Friday, May 07, 2010

High Time for a Joint

No, this is not a plug for NORML.

Last month (somehow it does't seem so long ago), we commemmorated Yom Ha-shoah. About the same time, the Armenians commemmorate their own genocide at the hands of Turkey in 1915, where an estimated two million Armenians were murdered. Unlike Germany, the present government of Turkey never owned up to the crimes of the Ottoman sultanate that it overthrew, and never attempted to make amends. To this day the official Turkish line is that they were merely putting down a rebellion.

Anybody who visits Jerusalem and walks to the kotel through the Armenian Quarter (the long way, not through the shuq) sees maps and posters on Armenian shops detailing the crime against humanity. It was in many ways a dress rehearsal for the Shoah. Hitler ym"sh said as much in Mein Kampf: The world let the Turks get away with killing millions of innocent civilians in an attempt to get rid of a competing culture (Armenia was the first nation to adopt Christianity while Turks are overwhemingly Muslim and, until Ataturk secularized the country, militantly so) and will likewise allow him to get rid of the Jews. "Who remembers the Armenian massacres?" he asked rhetorically. The Turks gave Hitler a green light to perpetrate the Shoah.

I always wondered why, since we and the Armenians commemmorate our respective tragedies at the same time of year, we do not hold joint commemmorations. Of course, such events would have to be secular. We cannot participate in Christian prayer, nor should Christians be expected to listen to El Malei Rahamim; perhaps a reading of appropriate Psalms in English would be acceptable. Such a gathering could be addressed by Jewish and Armenian scholars (Armenian survivors are all gone and Jewish ones are increasingly hard to find) who would remind us how genocide is an ongoing scourge (cf. Bosnia and Rwanda) and how the Armenian genocide provided a historical backdrop and cover for the Shoah. To the best of my knowledge, such a joint observance never occurred. The government of Israel would not have encouraged such an event, if it did not actually discourage it. It was interested in forging a pragmatic alliance with Turkey, a powerful Muslim-majority but secular state. Several years ago, when Hebrew University in Jerusalem attempted to hold a scholarly gathering on the subject, inviting both Jewish and Armenian scholars of genocide, the government exerted heavy pressure on the university to cancel the event. To the university's eternal discredit, it complied. If something similar had happened here in the United States, with the government pressuring a university to cancel an academic conference for political considerations, the entire American academic community would rise as one - k'ish ehad b'lev ehad - to resist the government.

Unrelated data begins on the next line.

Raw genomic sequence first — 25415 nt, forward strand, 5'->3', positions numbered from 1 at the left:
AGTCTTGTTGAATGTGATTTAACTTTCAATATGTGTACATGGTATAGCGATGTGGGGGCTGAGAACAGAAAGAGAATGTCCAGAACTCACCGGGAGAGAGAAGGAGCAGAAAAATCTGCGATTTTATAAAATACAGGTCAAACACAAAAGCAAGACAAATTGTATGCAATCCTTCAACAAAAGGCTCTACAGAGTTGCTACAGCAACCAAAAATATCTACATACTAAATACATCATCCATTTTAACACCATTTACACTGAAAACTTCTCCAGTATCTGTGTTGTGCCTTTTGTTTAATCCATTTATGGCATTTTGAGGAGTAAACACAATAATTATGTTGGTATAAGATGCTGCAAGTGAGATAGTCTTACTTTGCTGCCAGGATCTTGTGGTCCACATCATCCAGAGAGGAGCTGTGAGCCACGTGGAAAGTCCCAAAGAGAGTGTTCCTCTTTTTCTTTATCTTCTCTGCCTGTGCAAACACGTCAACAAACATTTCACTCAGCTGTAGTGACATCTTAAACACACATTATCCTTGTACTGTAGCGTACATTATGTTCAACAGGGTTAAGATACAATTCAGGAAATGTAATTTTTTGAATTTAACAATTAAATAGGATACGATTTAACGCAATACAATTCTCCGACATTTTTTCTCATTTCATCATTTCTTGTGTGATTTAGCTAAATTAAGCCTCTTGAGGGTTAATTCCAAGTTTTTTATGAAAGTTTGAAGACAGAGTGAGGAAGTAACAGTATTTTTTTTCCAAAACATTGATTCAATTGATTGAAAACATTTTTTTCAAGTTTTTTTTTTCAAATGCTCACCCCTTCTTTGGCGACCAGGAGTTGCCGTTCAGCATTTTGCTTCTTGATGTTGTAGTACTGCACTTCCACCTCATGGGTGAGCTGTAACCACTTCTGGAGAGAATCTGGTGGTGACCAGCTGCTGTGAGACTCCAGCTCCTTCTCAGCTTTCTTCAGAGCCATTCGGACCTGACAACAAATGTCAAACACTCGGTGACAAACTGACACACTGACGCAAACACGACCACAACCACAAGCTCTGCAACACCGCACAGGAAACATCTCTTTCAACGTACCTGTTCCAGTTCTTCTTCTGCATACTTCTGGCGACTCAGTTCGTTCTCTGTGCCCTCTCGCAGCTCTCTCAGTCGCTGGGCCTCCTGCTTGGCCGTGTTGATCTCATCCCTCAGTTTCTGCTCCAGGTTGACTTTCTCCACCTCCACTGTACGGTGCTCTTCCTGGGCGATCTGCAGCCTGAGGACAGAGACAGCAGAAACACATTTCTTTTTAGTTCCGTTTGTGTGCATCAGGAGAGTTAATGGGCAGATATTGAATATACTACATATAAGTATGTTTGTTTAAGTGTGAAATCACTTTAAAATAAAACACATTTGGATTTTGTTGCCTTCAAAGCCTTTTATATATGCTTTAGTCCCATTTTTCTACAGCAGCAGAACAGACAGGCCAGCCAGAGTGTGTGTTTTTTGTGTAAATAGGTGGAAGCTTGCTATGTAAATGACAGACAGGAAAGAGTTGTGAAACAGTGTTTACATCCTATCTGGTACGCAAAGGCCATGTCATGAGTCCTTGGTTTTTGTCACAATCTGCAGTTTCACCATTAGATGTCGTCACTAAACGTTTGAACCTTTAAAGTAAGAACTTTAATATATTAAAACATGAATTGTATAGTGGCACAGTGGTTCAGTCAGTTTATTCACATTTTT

It now appears that the government of Israel is receiving its just deserts for subordinating truth to politics. The alliance between Israel and Turkey has taken quite a beating. An Islamist government that would have Ataturk turning over in his grave cancelled long-standing security cooperation with Israel and is tilting heavily toward the Arab and Muslim states on Turkey's eastern border - Syria, Iraq and Iran. Perhaps now is the time for truth to out. A joint commemmoration, held in the United States, of the Shoah and the Armenian genocide, would not need (and indeed never needed) the approval of Israel's government, and given the present situation between Israel and Turkey, the government might well look the other way and not voice any objections.
We are the "generation after." We came of age in the 1960s and '70s, amidst great political turmoil and cultural upheaval. When we were convinced that something was right, we cared not at all that we would be antagonizing our own government. We wielded the power of truth and justice against the greatest evil empire of our time - the Soviet Union - and won. It is high time that we took a stand for truth alongside victims of the same inhumanity that murdered a third of our own people.

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